Friday, July 11, 2014

Simone De Beauvoir And The Burden Of The Double Day, Revisited

 NOV.10.2013 - 2:54 PM

The other day I heard an inspiring yet somewhat disturbing story. It was about the challenges of a young career woman-- a mother, in the relentless business world. Her daughter celebrated her birthday at the preschool and had warned the  mother that if she failed to show up to the party on time, she would dismiss her as a mother.

On the appointed day the mother had to attend a meeting which was due to end fifteen minutes prior to the party. As it was rush hour, she knew that she would never get from the center of Tel Aviv  to the party on time. Desperate times called for desperate measures, thus she had planned ahead and hired a delivery motorcyclist who waited for her at the end of the meeting and raced  through heavy traffic to the school: She wasn't late.

This time the mother found a solution, but I have to wonder about all the other instances when she couldn't, and about all the important occasions in her daughter’s life that she had to miss.The preschooler and  her mother suffered many disappointments.  It seems that from an early age the daughter learnt that a threat could actually be an effective tool to help her mother steer in her direction.

The story demonstrates the creativity and resourcefulness of the mother, she thinks outside the box and comes up with innovative solutions. Those are rare and sought after qualities even in the business world. However, it is a sad comment on our society when a  mother  has to literally risk her life to get to a her daughter's birthday party on time.

For generations Feminists have been wrestling with the issue of combining home and work. Simone de Beauvoir in The Second Sex, (1953) was against women's employment and argued that combining home and work meant a burden of the ‘double day’ which underpinned the subordinate position of women in society. She further details the hardships in store for women, at all professional levels, who attempt to combine marriage and work. She points out the difficulties of the woman worker or employee, the secretary, the saleswoman, all of whom go to work outside the home. It is much more difficult for them to combine their employment with household duties, which would seem to require at least three and a half hours a day, with perhaps six hours on Sunday – a good deal to add to the hours in factory or office. As for the learned professions, even if women lawyers, doctors, and professors obtain some housekeeping help, the home and children are for them also a burden that is a heavy handicap.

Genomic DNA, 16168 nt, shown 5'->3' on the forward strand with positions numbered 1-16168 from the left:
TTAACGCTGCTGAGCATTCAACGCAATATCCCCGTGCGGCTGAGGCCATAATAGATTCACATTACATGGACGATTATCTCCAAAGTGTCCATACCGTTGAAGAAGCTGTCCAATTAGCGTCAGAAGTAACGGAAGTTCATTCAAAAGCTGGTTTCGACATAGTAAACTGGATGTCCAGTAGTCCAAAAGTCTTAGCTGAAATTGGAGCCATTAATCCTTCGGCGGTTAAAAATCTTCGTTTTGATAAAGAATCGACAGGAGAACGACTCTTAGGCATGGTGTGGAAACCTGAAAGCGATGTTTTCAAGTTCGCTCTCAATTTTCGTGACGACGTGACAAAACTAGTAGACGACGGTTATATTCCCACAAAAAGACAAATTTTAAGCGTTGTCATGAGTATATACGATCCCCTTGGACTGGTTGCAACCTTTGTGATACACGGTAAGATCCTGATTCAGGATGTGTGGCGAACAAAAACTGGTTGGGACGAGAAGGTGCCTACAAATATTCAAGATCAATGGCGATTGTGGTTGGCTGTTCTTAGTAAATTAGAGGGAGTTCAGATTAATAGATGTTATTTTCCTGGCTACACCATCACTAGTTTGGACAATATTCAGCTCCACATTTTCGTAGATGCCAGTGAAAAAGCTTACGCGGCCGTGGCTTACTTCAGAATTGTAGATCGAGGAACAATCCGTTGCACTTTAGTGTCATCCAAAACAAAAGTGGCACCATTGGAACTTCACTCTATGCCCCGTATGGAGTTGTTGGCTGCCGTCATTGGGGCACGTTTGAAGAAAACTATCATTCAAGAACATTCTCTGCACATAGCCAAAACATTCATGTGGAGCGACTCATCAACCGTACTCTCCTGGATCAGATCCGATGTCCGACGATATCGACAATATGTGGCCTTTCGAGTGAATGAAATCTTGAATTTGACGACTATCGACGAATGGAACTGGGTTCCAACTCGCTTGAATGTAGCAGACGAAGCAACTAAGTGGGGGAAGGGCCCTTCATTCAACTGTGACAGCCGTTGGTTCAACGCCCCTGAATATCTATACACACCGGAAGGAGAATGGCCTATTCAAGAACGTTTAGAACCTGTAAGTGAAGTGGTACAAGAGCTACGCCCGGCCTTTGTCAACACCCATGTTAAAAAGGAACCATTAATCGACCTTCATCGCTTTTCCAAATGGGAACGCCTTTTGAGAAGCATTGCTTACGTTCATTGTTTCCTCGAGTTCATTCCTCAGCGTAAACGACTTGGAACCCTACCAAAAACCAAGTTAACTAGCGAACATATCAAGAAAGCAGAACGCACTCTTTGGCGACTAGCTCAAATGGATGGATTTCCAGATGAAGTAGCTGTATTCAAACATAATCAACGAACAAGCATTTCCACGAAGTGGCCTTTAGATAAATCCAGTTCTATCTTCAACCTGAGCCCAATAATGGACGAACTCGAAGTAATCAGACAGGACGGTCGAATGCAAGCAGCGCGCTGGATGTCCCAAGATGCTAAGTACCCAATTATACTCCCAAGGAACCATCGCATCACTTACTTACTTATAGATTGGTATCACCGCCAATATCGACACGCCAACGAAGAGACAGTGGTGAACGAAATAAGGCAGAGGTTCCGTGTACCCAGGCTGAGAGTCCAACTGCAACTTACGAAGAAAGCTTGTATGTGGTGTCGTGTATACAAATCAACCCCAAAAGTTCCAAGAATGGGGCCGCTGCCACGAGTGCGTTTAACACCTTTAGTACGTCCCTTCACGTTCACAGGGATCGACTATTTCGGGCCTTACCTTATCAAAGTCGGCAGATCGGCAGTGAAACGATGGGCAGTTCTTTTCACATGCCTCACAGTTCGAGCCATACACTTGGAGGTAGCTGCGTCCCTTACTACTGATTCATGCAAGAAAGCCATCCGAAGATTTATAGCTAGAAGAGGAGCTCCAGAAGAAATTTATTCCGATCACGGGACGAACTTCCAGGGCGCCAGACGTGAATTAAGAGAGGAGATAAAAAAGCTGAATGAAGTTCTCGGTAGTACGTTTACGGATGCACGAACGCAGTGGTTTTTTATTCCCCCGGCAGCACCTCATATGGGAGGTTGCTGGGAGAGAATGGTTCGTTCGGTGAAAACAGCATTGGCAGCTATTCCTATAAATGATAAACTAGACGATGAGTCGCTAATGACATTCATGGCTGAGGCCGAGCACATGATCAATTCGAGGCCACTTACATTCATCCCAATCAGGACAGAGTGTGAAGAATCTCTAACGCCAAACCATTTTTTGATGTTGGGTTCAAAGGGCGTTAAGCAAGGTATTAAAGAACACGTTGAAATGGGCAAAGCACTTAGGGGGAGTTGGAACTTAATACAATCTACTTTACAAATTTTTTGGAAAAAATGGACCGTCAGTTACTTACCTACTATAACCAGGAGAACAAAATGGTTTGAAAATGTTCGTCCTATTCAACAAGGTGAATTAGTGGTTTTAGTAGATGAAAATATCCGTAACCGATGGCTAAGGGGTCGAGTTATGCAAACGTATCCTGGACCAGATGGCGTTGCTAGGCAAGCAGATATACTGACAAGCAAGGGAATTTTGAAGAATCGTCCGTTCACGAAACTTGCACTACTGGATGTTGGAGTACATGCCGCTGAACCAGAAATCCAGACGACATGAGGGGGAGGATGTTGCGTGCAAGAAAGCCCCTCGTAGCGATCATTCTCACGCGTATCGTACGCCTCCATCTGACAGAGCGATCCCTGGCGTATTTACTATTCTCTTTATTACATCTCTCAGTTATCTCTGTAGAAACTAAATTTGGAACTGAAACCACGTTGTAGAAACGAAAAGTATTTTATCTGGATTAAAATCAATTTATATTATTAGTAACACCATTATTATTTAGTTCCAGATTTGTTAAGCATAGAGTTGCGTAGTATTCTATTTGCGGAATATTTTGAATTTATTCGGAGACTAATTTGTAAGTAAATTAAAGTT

De Beauvoir, who never married, wrote about the plight of working married women. The sociologists Alva Myrdal and Viola Klein studied working mothers and like most Feminists of their era, advocated part-time work for mothers once their children went to school. They promoted this style of work in their book Women’s Two Roles (1956) since they regarded being  part of the working force for women as a mission and as an end in itself.

Today, sixty years later, most mothers cannot afford to work part time even if they wish to do so. De Beauvoir was right: many women, mothers in particular, still face the burden of the double day once they get home. And if they need to make some changes in their work's schedule, they have to take heroic measures.

After all this time, most men still find it easier to view this situation as a woman’s problem, but this  is a grave oversight. Men  should help make the working environment  conducive for mothers, as it is also their own children that the mothers are forced to disappoint.

I hope that the daughter in the story would not grow up believing that it's just not worth it. Moreover, it will be unfortunate if, in order not to disappoint their own daughters, she and other female friends would decide either not to have children like de Beauvoiror, or if they do have them to go back to being stay-at home moms like most of their foremothers.

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